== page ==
Date: 9/28/19 6:43 am From: Jeffrey Tufts <jctufts33...> Subject: [obol] Re: Those fall kingbirds
"February the traditional month for snarking at each other" on OBOL?
I thought it was January …………… thru December.
On Fri, Sep 27, 2019 at 8:23 PM Alan Contreras <acontrer56...> wrote:
> Our traditional month for snarking at each other is February, so let’s
> focus on the field in our best birding season, which is now.
> One of the underlying issues with a bird like Tropical Kingbird is that
> because it isn’t really a rarity in the usual sense, with half a dozen or
> more records each fall in Oregon for decades (I saw three last fall),
> observers note it but the OBRC never sees it. Therefore record-keeping and
> note-taking tends to be more casual than for, say, a fall Bay-breasted
> Another, more important issue is that some people consider eBird to be a
> sole source for status and facts about distribution issues or particular
> records. It isn’t. This habit of overreliance on eBird is getting to be a
> problem in discussing the actual status of birds in a region.
> Some information gets into eBird, some never escapes OBOL, some is
> published later in Oregon Birds, North American Birds and in some cases in
> venues such as Western Birds. Some gets into regional field notes and
> nowhere else. Some disappears, which is undesirable.
> So the fact that a particular detail isn’t in eBird is not definitive of
> whether the detail is actually available. We have fallen into the habit of
> wanting everything available right now from one source. That doesn’t work
> well for bird records.
> Alan Contreras
> Eugene, Oregon
> Nostalgic for Nixon….
> On Sep 27, 2019, at 7:59 PM, Wayne Weber <contopus...> wrote:
> You are probably correct that non-vocalizing Tropical and Couch’s
> Kingbirds cannot usually be distinguished from each other under field
> conditions. However, geographic distribution is a major factor that should
> be considered in making bird identifications. Tropical Kingbird is a
> species which has a well-documented pattern of fall occurrence along the
> West Coast. There are records north to Alaska, and there are scores of
> sightings every fall in coastal BC, Washington, Oregon, and California. On
> the other hand, there is only one confirmed record of Couch’s Kingbird on
> the west coast (in 1998 in Orange County, California). Given these facts,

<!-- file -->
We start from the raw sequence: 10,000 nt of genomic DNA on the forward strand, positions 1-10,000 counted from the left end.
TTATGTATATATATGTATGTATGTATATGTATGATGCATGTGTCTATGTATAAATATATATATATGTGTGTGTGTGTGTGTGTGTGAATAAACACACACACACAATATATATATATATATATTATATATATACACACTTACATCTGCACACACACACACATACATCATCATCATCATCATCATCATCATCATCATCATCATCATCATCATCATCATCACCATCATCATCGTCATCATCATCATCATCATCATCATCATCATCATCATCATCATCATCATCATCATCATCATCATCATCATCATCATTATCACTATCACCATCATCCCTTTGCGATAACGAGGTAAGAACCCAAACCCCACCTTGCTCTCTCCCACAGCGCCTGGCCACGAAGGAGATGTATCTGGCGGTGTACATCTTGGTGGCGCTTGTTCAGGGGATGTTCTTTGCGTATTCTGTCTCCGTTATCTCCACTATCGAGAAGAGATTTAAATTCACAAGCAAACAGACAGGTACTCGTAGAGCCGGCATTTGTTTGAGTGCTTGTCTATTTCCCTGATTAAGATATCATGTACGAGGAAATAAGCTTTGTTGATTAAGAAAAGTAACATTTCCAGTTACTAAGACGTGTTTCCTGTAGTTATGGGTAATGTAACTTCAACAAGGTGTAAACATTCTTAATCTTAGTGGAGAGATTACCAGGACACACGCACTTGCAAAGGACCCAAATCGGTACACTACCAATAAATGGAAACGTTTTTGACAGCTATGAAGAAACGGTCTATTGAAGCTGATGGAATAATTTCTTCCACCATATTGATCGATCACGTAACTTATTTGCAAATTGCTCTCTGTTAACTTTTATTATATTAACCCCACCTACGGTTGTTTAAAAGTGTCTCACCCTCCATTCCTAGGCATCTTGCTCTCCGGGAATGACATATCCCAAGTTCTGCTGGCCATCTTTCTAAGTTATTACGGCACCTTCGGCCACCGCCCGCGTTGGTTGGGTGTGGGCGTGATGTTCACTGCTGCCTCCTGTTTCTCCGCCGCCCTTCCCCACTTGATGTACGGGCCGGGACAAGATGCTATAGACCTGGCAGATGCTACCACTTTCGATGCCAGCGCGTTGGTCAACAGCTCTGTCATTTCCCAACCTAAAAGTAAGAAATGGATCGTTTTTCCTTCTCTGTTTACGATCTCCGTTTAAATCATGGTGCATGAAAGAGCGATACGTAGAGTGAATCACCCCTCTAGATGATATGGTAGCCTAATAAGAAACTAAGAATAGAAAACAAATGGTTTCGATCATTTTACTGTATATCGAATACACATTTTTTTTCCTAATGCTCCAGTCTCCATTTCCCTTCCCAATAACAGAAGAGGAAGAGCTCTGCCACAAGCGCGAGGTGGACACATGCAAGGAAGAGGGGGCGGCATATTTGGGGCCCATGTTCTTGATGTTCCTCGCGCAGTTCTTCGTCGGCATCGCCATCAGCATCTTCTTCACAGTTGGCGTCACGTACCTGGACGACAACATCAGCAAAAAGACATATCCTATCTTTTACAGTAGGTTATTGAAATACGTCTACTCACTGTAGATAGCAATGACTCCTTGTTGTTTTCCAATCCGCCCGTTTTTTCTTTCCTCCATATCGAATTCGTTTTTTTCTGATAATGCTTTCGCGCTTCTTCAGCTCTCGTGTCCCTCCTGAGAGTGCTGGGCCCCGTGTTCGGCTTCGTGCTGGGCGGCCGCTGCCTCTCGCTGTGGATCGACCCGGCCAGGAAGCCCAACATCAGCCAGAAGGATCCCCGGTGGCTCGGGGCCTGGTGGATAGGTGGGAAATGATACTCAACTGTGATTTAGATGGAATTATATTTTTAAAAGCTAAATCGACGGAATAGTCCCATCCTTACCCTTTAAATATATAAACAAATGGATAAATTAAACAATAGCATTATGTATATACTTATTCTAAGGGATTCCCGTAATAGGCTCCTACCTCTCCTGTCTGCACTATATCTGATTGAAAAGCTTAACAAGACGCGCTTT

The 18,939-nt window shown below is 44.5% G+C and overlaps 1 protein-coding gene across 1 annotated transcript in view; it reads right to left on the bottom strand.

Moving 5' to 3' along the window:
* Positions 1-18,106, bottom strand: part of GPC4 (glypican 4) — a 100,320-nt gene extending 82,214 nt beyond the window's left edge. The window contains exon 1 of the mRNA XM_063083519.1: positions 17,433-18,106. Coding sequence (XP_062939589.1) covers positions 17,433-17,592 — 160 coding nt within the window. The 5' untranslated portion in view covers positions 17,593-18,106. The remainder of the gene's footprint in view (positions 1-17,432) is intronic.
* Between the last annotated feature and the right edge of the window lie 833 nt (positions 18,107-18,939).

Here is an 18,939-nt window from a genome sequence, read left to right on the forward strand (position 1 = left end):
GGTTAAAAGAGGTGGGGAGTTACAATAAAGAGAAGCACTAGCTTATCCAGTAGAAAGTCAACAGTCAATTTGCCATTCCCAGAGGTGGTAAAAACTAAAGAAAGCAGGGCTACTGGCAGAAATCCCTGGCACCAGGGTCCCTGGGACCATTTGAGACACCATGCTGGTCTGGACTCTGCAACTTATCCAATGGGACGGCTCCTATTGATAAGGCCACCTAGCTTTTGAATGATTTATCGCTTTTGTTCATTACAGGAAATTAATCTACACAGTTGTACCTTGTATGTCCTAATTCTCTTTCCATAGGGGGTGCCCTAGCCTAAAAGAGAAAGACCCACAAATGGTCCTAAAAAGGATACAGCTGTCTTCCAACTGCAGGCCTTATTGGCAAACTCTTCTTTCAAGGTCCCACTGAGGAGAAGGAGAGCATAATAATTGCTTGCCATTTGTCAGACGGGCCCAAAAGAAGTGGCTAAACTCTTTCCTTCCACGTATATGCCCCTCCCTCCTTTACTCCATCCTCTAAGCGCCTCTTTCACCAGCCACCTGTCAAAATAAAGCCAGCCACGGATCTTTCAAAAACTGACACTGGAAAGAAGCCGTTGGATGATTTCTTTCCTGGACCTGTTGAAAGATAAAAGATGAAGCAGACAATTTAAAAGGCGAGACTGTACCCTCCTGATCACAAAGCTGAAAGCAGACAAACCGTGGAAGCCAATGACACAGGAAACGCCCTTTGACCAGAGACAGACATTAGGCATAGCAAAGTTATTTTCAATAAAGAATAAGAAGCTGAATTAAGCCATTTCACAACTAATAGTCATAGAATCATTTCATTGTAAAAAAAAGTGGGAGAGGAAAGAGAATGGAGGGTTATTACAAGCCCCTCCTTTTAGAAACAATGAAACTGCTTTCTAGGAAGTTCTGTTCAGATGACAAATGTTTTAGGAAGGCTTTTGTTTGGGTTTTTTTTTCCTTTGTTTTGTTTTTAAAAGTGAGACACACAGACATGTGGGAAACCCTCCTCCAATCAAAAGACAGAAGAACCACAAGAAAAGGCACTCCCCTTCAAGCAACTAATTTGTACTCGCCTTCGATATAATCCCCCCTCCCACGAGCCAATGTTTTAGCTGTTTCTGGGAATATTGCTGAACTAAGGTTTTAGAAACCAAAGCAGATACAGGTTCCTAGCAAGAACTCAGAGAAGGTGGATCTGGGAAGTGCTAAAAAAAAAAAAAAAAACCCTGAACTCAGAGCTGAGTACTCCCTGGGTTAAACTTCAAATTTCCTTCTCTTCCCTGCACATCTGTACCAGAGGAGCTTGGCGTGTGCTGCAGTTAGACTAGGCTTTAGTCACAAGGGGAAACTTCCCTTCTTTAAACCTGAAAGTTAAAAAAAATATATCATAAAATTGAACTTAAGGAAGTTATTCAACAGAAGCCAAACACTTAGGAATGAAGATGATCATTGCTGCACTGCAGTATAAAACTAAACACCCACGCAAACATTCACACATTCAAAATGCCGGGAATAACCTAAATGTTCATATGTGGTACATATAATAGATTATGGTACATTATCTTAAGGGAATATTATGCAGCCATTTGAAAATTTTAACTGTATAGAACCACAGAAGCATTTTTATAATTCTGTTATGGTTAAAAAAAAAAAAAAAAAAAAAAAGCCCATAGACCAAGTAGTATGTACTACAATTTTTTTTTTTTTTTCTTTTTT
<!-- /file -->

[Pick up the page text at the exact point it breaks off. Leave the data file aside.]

> it is a certainty that fewer than 1%, if any, of the Tropical/Couch’s type
> Kingbirds seen in Oregon are actually Couch’s. Observers should feel safe
> in reporting such birds as Tropical Kingbirds, with very little likelihood
> of error.
> Your statement that non-vocalizing birds MUST be recorded as
> Tropical/Couch’s is ludicrous. Using your standards, we would have to
> report all non-vocalizing meadowlarks seen in Oregon as Eastern/Western,
> because these two are very difficult to separate.
> Please do not bother to send any more of your dogmatic and bluntly-worded
> messages about bird identification to OBOL. Many of us have been birding
> much longer than you, are well aware of the various pitfalls in bird
> identification, and do not need to be lectured by you on how to report
> things in eBird. Thank you.
> Wayne C. Weber
> Delta, BC, Canada
> *From:* <obol-bounce...> [mailto:<obol-bounce...> > <obol-bounce...>] *On Behalf Of *Alex Lamoreaux
> *Sent:* Friday, September 27, 2019 4:38 PM
> *To:* Oregon Birders OnLine
> *Subject:* [obol] Re: Those fall kingbirds
> Similar to my rant on crossbills yesterday, without vocalizations Tropical
> and Couch’s Kingbirds are not identifiable under field conditions. Some
> variation in shape of the P4 on adult males, and other subtle in-hand
> features can separate them but otherwise they must be recorded as
> Tropical/Couch’s until vocals can confirm species. Current eBird records of
> this Newport bird make no mention of calls and the records should be
> changed to the dreaded ‘slash’.
> Tropical has shown a solid pattern of northward movement up the west coast
> in fall in recent years (and up the east coast to a lesser extent, with
> overwintering in Florida etc) but Couch’s Kingbird has also greatly
> increased its US population in the last 10 years and should be expected as
> a fall vagrant throughout the country. 4+ have been confirmed by vocals in
> the west, and many more in the northeast and Great Lakes.
> Alex Lamoreaux
> Naturalist and Senior Leader/North America Specialist for Wildside Nature
> https://wildsidenaturetours.com/team-member/alex-lamoreaux/ >